The "madness" has begun. The anticipation builds with each game. With each win, there are cheers and excitement, as a team of basketball players moves one step closer to a championship. But, with each round, there is another opponent to overcome, another battle to fight, another team trying to stand in the way of the march to the ultimate victory. This Palm Sunday, the excitement is building as well. Jesus rides into Jerusalem, hailed as the hero. But many of his fans will flee, when the opposition gets fierce. Let's not turn back this week. Let's watch intently, for he enters Jerusalem for us.
Lent is for sinners. Nothing that Jesus suffers in his Passion is because of his own guilt. God gave Israel and Judah everything, and they threw it all away. So what does God do? He establishes a new covenant--a covenant by which he judges and condemns his own innocent Son just for sinners, just for you and me. It's a beautiful covenant straight from the heart of God, signed in the blood of his own Son. Let's follow after him and embrace him in this new covenant in these remaining days of Lent!
The Fourth Sunday in Lent was traditionally called Laetare Sunday, from the Latin word for "rejoice." Even in the midst of Lent, we have so many blessings over which to rejoice. Tremendous blessings that are ours purely because of God's grace (What a blessing that is!). Awesome blessings that are ours only through faith (This too is a great blessing!). Rejoice with us!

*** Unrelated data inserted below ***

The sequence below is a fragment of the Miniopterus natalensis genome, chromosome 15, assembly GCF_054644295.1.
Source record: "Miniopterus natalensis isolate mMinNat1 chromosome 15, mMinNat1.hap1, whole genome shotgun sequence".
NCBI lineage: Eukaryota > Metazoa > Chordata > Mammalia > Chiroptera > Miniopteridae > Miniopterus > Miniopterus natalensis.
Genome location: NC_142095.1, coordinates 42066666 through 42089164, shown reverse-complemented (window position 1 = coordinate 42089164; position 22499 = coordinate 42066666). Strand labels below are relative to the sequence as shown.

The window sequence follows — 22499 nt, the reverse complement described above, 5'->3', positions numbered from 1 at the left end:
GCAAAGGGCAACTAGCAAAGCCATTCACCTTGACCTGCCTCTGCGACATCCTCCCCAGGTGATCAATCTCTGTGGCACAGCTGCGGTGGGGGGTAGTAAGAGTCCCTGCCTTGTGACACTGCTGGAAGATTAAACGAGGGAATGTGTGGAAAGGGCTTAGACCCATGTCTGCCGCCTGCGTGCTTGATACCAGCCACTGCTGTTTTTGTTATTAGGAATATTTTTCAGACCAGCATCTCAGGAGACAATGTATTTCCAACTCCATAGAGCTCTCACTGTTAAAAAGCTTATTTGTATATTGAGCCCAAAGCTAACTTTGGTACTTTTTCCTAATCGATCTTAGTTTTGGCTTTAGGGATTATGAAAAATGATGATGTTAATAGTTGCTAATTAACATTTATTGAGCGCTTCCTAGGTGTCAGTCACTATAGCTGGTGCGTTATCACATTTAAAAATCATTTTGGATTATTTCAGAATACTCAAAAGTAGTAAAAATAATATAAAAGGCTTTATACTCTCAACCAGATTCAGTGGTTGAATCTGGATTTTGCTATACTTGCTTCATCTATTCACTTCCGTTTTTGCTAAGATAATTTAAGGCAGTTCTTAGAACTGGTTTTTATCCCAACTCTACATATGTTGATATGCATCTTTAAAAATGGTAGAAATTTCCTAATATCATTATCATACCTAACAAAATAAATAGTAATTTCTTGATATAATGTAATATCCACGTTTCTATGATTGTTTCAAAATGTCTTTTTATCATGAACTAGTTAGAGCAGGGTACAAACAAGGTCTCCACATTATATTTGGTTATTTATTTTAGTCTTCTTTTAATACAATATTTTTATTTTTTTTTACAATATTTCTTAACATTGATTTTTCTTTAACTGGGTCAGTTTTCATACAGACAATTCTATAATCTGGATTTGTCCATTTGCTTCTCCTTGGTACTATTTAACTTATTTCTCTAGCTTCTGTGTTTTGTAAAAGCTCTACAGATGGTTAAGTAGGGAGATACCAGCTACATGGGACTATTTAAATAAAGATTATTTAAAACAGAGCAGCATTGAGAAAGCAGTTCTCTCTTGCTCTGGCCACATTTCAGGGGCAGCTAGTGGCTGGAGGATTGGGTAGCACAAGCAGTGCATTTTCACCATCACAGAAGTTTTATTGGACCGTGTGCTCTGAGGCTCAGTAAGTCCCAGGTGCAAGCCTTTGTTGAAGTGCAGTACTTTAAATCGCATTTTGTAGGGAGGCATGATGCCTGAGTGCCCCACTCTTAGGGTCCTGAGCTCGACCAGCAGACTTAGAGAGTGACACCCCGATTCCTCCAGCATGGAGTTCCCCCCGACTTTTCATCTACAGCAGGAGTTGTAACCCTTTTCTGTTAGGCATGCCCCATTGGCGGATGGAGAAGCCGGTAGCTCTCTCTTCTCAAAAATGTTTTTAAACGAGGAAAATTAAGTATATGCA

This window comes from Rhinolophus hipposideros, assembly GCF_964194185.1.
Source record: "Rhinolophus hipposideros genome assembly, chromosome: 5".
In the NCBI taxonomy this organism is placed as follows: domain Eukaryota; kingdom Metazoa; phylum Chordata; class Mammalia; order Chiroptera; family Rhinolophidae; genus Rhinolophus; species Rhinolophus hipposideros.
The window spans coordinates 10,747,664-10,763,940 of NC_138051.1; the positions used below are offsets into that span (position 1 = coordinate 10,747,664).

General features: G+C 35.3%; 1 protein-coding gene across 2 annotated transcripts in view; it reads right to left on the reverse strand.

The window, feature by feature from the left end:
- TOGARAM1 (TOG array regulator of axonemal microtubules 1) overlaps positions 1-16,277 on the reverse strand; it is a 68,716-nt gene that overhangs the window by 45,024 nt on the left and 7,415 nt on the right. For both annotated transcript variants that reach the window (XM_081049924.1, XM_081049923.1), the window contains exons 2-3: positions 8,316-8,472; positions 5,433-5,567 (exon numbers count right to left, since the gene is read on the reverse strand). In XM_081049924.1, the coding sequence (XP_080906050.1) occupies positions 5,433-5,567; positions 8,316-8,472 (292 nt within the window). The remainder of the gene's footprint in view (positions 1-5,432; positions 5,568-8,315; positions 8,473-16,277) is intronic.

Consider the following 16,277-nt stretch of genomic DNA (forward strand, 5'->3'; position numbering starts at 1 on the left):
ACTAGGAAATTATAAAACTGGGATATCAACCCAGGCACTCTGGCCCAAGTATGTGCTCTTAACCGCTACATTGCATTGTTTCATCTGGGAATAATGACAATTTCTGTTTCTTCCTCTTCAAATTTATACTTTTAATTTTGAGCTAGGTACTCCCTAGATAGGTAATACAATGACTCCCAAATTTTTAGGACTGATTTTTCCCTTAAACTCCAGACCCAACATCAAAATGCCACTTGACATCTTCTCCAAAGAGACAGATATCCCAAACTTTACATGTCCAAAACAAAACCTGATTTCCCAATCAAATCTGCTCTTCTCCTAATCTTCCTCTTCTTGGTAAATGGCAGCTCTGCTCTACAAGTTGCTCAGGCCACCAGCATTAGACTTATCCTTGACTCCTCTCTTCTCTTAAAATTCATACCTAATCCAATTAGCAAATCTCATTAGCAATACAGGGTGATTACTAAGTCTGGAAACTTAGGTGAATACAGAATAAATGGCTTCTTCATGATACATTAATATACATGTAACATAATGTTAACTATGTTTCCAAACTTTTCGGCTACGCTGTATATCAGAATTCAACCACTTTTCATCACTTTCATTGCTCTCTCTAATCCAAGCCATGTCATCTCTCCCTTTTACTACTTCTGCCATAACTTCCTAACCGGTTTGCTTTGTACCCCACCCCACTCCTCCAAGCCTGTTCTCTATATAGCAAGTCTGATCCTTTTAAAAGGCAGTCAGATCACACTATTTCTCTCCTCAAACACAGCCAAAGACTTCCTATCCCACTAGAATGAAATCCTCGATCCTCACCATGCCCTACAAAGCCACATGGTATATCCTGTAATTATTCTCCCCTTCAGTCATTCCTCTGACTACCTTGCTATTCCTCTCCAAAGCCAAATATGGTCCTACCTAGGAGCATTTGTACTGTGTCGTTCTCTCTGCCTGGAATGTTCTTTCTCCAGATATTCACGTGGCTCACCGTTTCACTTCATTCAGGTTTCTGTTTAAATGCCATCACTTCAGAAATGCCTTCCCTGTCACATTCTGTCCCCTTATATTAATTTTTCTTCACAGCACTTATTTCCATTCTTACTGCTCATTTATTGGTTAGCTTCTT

What are you looking for in a God? What kind of Savior do you want? That's a question that the world has all kinds of answers to, and those answers will never describe the true God who saved the world. Even within the Church, we see evidence that the world's idea of God has influenced the sinful hearts of Christians. Why is that? And how can we live God-pleasing lives in a world that rejects everything about our God?
Lent has to last a while and Lent has to come around every year, because it is so hard for us to get the points made so strikingly in Lent. This Sunday we see God's seriousness in Lent in this: Salvation and suffering go hand in hand, for Jesus and for us too!
"Lead us not into temptation, but deliver us from evil." This petition resonates on the lips of God's people in the Lord's Prayer. It is God who guards us from the devil's cunning deception. Jesus himself rallied against Satan in the wilderness. He intimately knows the perils of facing temptation. Knowing that the Lord provides the greatest sacrifice in the death of his only Son, fortified by the Word of truth, let us also remain steadfast.
It's the event many people wait all year to see--the culmination of a professional season, the game in which the champion will be crowned. Some will say you don't want to miss it. You want to tune in to see the game, the guts, the glory! But we have something even more momentous to see on Sunday. With Peter, James, and John, and the see the glory of the Son of God--veiled in humility during much of his time on earth, revealed to us through Word and Sacraments. You don't want to miss it!